What is a Mezuzah?


Dear Rabbi,

Would you please explain the meaning of the “funny-looking capsule” stuck on the doorposts of Jewish homes? (I mean no disrespect!)



  1. What you ask about is called a mezuzah. Affixing these “capsules” — which are actually parchments with verses from the Torah written on them, and covered with some case — is actually a mitzvah commanded by God in the Torah.

    The Torah states: “You shall write them on the doorposts (mezuzahs) of your house and upon your gates.” The word mezuzah means literally “a doorpost” in Hebrew. But, in common speech, when we speak of a mezuzah, we are referring to the special parchments that we put on the doorposts: The parchment scroll contains the first two paragraphs of the well-known “Shema” prayer that is said daily. (Deut. 6:4-9 and 11:13-21) We are told to affix these verses on our doorways, since these declare our belief in God and our commitment to follow His teachings.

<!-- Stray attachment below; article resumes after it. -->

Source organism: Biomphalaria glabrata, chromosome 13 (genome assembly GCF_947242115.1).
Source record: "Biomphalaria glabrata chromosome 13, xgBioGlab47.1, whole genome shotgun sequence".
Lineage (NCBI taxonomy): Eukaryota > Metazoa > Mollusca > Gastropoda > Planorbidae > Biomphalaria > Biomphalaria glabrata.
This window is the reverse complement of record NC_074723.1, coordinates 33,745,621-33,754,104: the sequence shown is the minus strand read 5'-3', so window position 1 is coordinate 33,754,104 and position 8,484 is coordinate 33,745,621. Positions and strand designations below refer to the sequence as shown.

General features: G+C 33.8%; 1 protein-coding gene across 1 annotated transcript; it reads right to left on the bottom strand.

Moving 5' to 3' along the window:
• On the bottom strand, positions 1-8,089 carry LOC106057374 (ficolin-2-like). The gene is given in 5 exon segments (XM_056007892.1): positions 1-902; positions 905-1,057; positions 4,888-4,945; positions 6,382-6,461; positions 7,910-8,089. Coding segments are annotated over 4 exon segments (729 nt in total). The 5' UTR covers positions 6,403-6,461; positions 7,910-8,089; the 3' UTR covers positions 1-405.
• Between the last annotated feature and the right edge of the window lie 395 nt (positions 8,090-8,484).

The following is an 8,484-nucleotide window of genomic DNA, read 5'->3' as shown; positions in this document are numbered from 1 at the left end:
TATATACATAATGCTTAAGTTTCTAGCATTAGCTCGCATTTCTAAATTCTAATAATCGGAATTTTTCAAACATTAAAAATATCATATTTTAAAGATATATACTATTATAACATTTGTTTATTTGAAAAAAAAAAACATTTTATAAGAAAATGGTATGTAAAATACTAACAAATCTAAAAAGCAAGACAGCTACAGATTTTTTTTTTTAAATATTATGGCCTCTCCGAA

Although the Torah’s short instruction does not spell out the who, what, when, where, how, and why of the mezuzah, all of these vital details are part of the Oral Law as recorded in the Talmud and as defined in the Shulchan Aruch (Code of Jewish Law).

    Best wishes from the AskTheRabbi.org Team